Paracelsus Medical University
President of the European Childhood Obesity Group

Prof. Dr. Weghuber

WeightControl.com:  What is the background for this study? 

Response: In this study, researchers looked at the effect of semaglutide on body mass index (BMI) and weight loss compared to a dummy medicine (placebo).

ObesityWeek: Setmelanotide (IMCIVREE™) Successfully Induced Weight Loss in Patients With Hypothalamic Obesity

Patients were able to stay away from food for a longer time. For some of the patients that was really changing their lives. They are back to normal and not obsessed with food all the time.

WeightControl.com Interview with:
Dr. Christian Roth, MD
Seattle Children’s Research Institute and Division of Endocrinology
Department of Pediatrics
University of Washington

Dr. Christian Roth, MD
Seattle Children’s Research Institute and Division of Endocrinology
Department of Pediatrics
University of Washington
Dr. Roth

WeightControl.com:  What is the background for this study? Would you briefly explain what is meant by Hypothalamic Obesity?

Response: Hypothalamic obesity is a different entity of obesity that is rare and very difficult to treat. It is an acquired form of obesity due to injury to the hypothalamus because of a brain tumor and/or its treatment. This causes an abrupt change in body weight regulation because tissues that are important for energy homeostasis are partially or completely removed.

Typically, these patients can’t control their appetite and within a very short time after surgery they gain weight quickly. Their energy expenditure is also very low. So even if they cut down on calorie intake, they are typically not able to lose weight.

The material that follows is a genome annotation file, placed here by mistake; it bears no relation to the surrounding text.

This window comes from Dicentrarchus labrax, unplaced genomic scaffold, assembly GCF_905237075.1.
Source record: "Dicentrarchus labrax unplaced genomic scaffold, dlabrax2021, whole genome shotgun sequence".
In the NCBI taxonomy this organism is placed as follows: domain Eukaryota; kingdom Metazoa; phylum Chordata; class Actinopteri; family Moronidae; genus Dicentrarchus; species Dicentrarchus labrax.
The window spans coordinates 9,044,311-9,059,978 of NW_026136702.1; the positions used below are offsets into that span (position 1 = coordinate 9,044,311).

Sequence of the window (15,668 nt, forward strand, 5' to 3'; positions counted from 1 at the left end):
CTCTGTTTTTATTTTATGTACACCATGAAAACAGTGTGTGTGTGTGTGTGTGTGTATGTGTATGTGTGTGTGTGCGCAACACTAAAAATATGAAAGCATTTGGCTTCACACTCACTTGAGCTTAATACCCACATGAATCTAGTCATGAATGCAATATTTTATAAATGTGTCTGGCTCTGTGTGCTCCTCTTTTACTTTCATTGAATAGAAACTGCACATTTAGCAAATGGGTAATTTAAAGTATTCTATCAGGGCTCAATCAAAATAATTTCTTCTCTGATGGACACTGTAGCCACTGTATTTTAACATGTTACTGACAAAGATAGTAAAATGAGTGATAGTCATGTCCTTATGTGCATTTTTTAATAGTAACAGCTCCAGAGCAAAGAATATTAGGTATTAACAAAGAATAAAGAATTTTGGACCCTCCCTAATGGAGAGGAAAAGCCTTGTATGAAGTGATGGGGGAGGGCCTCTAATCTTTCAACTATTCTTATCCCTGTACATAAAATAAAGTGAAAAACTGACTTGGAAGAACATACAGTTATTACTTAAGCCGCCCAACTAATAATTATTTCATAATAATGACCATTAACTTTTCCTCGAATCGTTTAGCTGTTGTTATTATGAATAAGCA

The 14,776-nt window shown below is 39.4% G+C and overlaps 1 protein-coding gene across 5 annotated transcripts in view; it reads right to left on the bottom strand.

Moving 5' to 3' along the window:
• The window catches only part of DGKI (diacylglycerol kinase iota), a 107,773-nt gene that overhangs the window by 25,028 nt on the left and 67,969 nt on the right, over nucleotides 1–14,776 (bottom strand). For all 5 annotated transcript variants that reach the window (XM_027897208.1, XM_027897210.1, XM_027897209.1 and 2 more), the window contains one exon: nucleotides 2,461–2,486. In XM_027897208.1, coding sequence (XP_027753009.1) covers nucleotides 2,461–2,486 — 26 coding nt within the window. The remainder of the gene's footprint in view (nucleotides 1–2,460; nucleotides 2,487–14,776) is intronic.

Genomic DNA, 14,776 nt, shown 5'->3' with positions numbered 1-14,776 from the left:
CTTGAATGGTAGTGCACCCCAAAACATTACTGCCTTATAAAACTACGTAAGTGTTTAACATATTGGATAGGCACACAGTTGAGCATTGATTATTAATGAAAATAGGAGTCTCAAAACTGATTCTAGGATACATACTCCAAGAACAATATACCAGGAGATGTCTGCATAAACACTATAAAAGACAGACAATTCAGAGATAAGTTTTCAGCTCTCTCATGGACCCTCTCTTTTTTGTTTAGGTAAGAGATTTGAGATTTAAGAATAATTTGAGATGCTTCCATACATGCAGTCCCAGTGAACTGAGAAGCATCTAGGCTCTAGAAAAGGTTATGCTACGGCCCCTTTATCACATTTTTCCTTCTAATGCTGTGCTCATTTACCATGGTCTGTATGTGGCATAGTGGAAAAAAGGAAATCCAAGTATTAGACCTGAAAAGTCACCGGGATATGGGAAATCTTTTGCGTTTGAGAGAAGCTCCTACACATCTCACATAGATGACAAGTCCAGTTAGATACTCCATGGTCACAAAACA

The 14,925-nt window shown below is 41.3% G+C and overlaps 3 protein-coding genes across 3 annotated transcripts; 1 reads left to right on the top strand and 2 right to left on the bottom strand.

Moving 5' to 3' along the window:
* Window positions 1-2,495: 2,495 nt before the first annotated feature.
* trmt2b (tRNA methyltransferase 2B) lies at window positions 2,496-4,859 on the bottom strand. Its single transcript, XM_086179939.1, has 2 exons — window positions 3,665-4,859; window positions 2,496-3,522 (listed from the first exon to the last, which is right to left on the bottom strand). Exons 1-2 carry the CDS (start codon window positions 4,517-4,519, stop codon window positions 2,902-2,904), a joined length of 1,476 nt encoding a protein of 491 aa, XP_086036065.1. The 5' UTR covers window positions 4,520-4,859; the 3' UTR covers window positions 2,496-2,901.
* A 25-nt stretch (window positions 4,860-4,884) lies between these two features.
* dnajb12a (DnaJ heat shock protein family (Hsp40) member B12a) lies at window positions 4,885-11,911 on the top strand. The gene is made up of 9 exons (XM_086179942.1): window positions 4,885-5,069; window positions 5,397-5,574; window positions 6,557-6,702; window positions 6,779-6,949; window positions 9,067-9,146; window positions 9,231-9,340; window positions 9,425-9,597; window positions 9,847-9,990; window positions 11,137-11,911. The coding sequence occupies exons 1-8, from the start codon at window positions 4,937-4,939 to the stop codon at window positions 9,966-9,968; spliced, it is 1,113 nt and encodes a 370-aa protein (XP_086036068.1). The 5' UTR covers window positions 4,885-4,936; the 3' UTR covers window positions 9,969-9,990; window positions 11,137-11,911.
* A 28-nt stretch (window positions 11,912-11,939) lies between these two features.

Gender Differences in Weight Loss with Medical Treatments

females lost more weight than males with similar exposures to liraglutide, suggesting that body size may not be the only factor.

WeightControl.com Interview with:
A/Prof Samantha L Hocking | Associate Professor Diabetes NSW & ACT
Sydney School of Medicine (Central Clinical School)
Charles Perkins Centre
Faculty of Medicine and Health
President National Association of Clinical Obesity Services

WeightControl.com:  What is the background for this study? 

Response: Numerous studies have shown that the mean response to a weight loss intervention hides significant individual variation. There are biological and physiological differences between males and females so gender is a potential predictor of weight loss outcomes. 

Genetic Platform Can Allow Some Meds to Be Repurposed for Obesity and Type 2 Diabetes

In the current project we developed genetically informed repurposed medications to tackle obesity and type 2 diabetes (T2D)

WeightControl.com Interview with:
Professor Murray Cairns. 
Sahar El Shair, PhD student
University of Newcastle, NSW, Australia

WeightControl.com:  What is the background for this study? 

Response: The background is that we want to improve global health by making a significant impact on chronic disease. Many of these complex disorders have a substantial genetic risk but this risk involves hundreds of genes (unlike the simple genetic disorders that people are more familiar with caused by a single gene) and manifests differently in different people.

To break through this problem we developed a platform for aggregating and scoring an individual’s risk for complex disorders in gene networks that can be modulated by drugs. This includes new drugs, existing drugs and those that are currently used for other conditions.